This world conference was held in the Bethlehem Conference Center in Sao Paulo, a microcosm of the way global Christianity is changing and reversing roles in missions. Formed from a schism with Italian Pentecostals in the 1930s, today its model of church organization is unique. The mother church has some 2,200 "children" churches in the Sao Paulo area. While some of her offspring are larger than the home church, they continue in strong networking, with the central church assigning pastoral appointments and finances from all churches managed through the central church.

Missions and outreach are big in their agenda. They plant churches in Portuguese speaking communities beyond Brazil: forty now in the USA and other forty in Europe. Reflective of Brazil, this outward looking pastor and people mirror the dynamic of the Brazilian church. A once receiving country of missions from other lands, today it has become a sending people. Today estimates are that up to 30,000 missionaries of all Christian communions are sent from Brazil.

European Catholics colonized Brazil, like much of Latin America, most always with the proviso that they would be the official church. In time, these Spanish and Portuguese settlements resisted Protestant incursions, resulting in if not persecution, hostility. The Charismatic/Pentecostal revivals changed that. What has come about is a remarkable rise in faith: when the spiritual tide rises, all boats are lifted, which in this case includes Catholics, in whom there has been spiritual renewal and change.

While Brazil would then be called "Christian" because of its state religion, in 1950 there were five percent Protestant/Evangelicals. Today that number has jumped to thirty percent. From five to thirty percent in forty years.

Within this mix is a church I noted in an earlier Dispatch. The Universal Church of the Kingdom of God is viewed as less than orthodox by most Pentecostals and Evangelicals, skeptically regarded due to its emphasis on getting rich and offering blessings in return for paying of tithes to their church. While its statement of faith seems reasonably orthodox, its practices, with odd links to Old Testament rituals and ceremonies, shields its people from biblical rigors of New Testament faith in the provision of Jesus in his death and resurrection.

Troubling are attempts by Christians, and in this case specifically Evangelicals, to engage in public service and politics. Politics is here corrupting, with stories of payoffs for votes coming from the most credible sources. A pastor said that while meeting with a city politician, he was offered US$200,000 for his vote. When the pastor said "no" and gave his reasons, the politician was surprised, as it wasn't the usual response. Federally the scuttlebutt is that politicians regardless of their faith, are fair game and vulnerable to pay offs. The Evangelical Alliance in Brazil has, with others, gone public in trying to raise awareness. Herein lies the danger: assuming that getting into power one can assert and pass public policy with Christian virtue doesn't immunize those same people from the dirty means too often exercised in this honorable and God-appointed vocation and calling.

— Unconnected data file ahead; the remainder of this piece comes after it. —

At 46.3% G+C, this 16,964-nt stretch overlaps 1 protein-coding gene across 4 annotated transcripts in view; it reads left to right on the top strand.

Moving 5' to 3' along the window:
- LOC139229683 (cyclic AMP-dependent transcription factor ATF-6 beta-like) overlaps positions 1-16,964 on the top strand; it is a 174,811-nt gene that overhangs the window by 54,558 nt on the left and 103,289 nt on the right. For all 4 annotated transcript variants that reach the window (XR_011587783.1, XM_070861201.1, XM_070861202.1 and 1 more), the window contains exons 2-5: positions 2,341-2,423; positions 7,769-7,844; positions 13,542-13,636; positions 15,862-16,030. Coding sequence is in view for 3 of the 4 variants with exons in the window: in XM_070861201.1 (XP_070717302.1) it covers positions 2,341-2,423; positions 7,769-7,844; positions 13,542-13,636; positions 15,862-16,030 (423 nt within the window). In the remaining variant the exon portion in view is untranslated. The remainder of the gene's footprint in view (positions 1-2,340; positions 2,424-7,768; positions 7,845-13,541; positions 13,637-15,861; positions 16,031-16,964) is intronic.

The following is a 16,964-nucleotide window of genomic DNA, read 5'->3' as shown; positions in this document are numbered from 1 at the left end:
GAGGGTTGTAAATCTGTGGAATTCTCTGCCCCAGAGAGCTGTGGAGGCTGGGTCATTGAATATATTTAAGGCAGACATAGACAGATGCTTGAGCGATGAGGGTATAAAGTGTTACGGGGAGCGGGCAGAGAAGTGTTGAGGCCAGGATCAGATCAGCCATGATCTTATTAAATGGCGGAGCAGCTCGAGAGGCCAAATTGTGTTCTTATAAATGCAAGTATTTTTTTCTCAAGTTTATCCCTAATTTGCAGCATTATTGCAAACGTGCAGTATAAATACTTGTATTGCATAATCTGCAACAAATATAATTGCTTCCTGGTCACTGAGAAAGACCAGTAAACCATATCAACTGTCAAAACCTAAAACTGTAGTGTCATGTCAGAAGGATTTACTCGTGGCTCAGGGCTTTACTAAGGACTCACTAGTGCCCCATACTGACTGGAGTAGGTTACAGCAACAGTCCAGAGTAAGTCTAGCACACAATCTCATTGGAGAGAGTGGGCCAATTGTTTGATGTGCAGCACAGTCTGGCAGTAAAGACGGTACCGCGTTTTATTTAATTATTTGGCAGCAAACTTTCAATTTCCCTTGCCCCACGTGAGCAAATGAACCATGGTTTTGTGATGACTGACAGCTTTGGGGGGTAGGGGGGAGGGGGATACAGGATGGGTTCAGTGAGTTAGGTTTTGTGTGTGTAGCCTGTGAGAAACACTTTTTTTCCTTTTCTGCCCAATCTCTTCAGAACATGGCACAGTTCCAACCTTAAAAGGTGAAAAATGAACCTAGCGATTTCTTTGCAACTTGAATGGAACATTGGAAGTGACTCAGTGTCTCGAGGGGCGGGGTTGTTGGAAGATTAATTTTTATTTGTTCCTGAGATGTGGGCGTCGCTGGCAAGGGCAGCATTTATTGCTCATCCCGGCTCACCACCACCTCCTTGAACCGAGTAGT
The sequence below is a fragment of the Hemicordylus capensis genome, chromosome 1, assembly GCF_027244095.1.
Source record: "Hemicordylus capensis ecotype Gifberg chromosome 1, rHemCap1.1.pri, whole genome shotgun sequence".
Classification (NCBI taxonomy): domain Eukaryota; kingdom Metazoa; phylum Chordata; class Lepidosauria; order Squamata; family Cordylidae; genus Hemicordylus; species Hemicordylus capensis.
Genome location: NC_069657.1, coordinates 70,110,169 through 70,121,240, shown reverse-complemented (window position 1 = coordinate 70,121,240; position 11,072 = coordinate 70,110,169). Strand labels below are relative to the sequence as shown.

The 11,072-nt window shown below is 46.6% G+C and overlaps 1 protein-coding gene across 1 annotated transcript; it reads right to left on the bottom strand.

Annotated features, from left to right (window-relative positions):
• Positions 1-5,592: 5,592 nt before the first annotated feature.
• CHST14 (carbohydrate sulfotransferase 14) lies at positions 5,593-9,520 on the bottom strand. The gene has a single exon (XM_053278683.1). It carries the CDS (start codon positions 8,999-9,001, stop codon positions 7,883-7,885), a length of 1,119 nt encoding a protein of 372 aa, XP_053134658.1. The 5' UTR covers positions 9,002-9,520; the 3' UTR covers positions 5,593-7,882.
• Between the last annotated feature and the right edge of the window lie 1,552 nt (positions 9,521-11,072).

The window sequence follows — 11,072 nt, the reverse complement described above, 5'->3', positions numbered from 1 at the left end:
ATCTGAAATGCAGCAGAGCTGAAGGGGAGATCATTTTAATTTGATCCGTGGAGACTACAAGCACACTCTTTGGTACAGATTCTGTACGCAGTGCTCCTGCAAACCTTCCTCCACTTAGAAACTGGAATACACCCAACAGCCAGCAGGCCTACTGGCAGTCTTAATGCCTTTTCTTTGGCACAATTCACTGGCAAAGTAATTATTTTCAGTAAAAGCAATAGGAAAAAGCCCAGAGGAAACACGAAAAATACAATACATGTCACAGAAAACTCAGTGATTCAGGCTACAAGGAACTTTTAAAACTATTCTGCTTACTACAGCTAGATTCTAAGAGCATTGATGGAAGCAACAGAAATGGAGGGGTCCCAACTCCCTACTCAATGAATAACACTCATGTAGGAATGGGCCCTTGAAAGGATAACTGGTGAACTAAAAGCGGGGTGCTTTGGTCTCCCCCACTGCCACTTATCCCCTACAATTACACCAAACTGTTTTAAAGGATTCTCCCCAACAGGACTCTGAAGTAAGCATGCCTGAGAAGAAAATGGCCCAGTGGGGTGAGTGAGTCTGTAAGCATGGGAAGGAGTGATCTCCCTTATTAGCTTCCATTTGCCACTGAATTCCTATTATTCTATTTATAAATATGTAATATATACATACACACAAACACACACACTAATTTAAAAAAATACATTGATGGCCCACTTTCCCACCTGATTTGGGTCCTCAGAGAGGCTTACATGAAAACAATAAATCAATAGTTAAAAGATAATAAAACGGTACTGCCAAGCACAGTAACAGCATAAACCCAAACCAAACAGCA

Here in the heart of South America is a people settled within uncommon vistas, loved by God and undermined by sin. A picture of God's perfect yet marred creation. Pray for its people during these days. As I rode to our meeting, streets were jammed as protesters demanded return of their ousted president. Times are not quiet. The Olympic fanfare is gone. Crowds and their tourist money have vacated. The euphoria of celebration and national pride is dipping to the low of post Olympic indifference.

Within the state of post Olympic status is the Spirit building his church, giving sustained joy beyond celebratory moments of athletes crossing the finish line. The race — not a sprint — continues.

Originally posted at

Brian C Stiller is the Global Ambassador of the World Evangelical Alliance and a senior editorial adviser for The Christian Post.